An interesting comment on the President's attitude toward the Irish question appears in an article in the Atlantic Monthly for October, 1921. The article is by Joseph Fort Newton, in his series, "Preaching in London." The comment is as follows:
To-day a distinguished London minister told me a story about the President, for which he vouches. He had it from the late Sylvester Horne--Member of Parliament and minister of Whitefield's Chapel--who had known the President for years before he was elevated to his high office. Home happened to be in America--where he was always a welcome guest--before the war, shortly after the President was inaugurated, and he called at the White House to pay his respects. In the course of the talk, he expressed satisfaction that the relations between England and America would be in safe hands while the President was in office. The President said nothing, and Horne wondered at it. Finally he forced the issue, putting it as a question point-blank. The President said, addressing him in the familiar language of religious fellowship: "Brother Horne, one of the greatest calamities that has befallen mankind will come during my term of office. It will come from Germany. Go home and settle the Irish question, and there will be no doubt as to where America will stand."
In discussing the matter with me, he said: "The whole policy of Great Britain in its treatment of the Irish question has unfortunately been based upon a policy of fear and not a policy of trusting the Irish people. How magnificently the policy of trust and faith worked out in the case of the Boers. Unfortunately, the people of Ireland now believe that the basis of England's policy toward them is revenge, malice, and destruction. You remember, Tumulty, how the haters of the South in the days of reconstruction sought to poison Lincoln's mind by instilling into it everything that might lead him in his treatment of the South toward a policy of reprisal, but he contemptuously turned away from every suggestion as a base and ignoble thing. Faith on the part of Great Britain in the deep humanity and inherent generosity of the Irish people is the only force that will ever lead to a settlement of this question. English statesmen must realize that in the last analysis force never permanently settles anything. It only produces hatreds and resentments that make a solution of any question difficult and almost impossible. I have tried to impress upon the Englishmen with whom I have discussed this matter that there never can be a real comradeship between America and England until this issue is definitely settled and out of the way."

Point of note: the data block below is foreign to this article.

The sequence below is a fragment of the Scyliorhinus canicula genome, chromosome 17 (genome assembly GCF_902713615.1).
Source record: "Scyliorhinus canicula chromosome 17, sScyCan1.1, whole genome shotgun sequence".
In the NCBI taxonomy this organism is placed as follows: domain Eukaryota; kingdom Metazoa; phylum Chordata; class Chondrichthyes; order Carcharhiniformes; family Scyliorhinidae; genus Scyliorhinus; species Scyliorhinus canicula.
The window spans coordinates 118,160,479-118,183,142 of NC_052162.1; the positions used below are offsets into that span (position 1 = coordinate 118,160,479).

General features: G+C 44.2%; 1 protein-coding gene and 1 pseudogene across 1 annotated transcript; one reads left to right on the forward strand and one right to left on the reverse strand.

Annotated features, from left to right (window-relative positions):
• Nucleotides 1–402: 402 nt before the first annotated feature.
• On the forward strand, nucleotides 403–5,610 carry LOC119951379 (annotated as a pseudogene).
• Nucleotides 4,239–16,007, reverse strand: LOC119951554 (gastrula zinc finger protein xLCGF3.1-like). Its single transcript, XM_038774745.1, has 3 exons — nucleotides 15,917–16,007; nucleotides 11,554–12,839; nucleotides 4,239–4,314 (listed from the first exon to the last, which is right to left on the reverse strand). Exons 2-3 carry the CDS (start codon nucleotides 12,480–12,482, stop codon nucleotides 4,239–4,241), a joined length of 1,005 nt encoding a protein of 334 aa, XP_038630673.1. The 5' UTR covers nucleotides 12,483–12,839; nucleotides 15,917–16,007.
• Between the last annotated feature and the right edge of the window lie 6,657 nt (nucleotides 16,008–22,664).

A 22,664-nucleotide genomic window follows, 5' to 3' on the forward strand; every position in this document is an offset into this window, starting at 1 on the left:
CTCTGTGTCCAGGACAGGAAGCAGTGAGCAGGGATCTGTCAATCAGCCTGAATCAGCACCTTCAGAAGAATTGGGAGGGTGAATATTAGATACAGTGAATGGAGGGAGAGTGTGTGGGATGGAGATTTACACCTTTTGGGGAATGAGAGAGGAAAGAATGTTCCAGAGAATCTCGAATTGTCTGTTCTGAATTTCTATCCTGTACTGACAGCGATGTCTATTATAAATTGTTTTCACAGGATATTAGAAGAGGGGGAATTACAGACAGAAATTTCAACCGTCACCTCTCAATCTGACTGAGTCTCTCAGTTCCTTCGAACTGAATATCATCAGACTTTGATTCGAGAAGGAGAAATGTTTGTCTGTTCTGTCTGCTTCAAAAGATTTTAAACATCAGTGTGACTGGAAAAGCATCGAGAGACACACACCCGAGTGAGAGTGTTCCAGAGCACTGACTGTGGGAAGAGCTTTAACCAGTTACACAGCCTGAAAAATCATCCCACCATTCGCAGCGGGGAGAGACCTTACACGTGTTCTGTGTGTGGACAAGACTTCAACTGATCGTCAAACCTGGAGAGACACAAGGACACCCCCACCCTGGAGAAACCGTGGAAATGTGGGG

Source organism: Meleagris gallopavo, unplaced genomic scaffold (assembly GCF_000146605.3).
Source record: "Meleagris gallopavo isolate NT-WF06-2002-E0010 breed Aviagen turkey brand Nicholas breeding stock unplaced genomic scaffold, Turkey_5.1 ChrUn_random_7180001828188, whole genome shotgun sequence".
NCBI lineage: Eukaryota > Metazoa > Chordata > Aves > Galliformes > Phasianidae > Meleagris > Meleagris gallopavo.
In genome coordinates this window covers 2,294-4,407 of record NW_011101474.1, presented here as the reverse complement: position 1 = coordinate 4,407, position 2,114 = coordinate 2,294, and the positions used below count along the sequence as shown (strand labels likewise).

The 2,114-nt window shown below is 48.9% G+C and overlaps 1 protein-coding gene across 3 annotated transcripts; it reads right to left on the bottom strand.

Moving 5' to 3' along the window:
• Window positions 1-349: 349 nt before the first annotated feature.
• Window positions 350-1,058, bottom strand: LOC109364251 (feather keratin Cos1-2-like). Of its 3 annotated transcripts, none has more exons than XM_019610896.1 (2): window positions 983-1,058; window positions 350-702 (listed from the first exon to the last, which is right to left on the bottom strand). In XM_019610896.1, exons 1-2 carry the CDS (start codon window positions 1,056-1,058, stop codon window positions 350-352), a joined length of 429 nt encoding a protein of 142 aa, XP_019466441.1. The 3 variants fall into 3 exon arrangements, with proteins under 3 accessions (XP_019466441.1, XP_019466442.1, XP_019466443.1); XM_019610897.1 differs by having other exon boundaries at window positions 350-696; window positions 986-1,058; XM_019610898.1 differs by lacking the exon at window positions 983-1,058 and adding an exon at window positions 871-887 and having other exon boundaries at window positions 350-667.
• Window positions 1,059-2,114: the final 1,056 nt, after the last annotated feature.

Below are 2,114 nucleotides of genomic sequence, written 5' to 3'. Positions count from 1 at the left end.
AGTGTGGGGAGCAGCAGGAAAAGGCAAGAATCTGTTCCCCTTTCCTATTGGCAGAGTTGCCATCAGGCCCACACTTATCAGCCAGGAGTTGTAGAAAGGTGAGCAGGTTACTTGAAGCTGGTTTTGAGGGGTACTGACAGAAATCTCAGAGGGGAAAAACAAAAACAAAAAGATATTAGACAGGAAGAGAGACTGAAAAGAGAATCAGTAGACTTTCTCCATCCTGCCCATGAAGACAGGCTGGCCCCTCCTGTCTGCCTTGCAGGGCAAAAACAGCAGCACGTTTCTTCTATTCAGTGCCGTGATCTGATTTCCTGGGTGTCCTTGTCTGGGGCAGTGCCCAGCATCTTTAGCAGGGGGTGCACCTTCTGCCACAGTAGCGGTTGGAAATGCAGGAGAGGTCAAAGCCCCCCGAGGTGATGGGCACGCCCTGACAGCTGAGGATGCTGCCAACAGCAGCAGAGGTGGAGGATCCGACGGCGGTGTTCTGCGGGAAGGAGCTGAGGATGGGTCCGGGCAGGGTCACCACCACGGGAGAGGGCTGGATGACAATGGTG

Many times in informal discussions with British representatives that came to the White House the President sought to impress upon them the necessity for a solution, pointing out to them how their failure was embarrassing our relations with Great Britain at every point. I am sure that if he could with propriety have done so, Woodrow Wilson would long ago have directly suggested to Great Britain a settlement of the Irish question, but, unfortunately, serious diplomatic obstacles lay in the way of an open espousal of the Irish cause. He was sadly aware that under international law no nation has the right to interest itself in anything that directly concerns the affairs of another friendly nation, for by the traditions of diplomacy such "interference" puts in jeopardy the cordial relations of the nations involved in such controversy.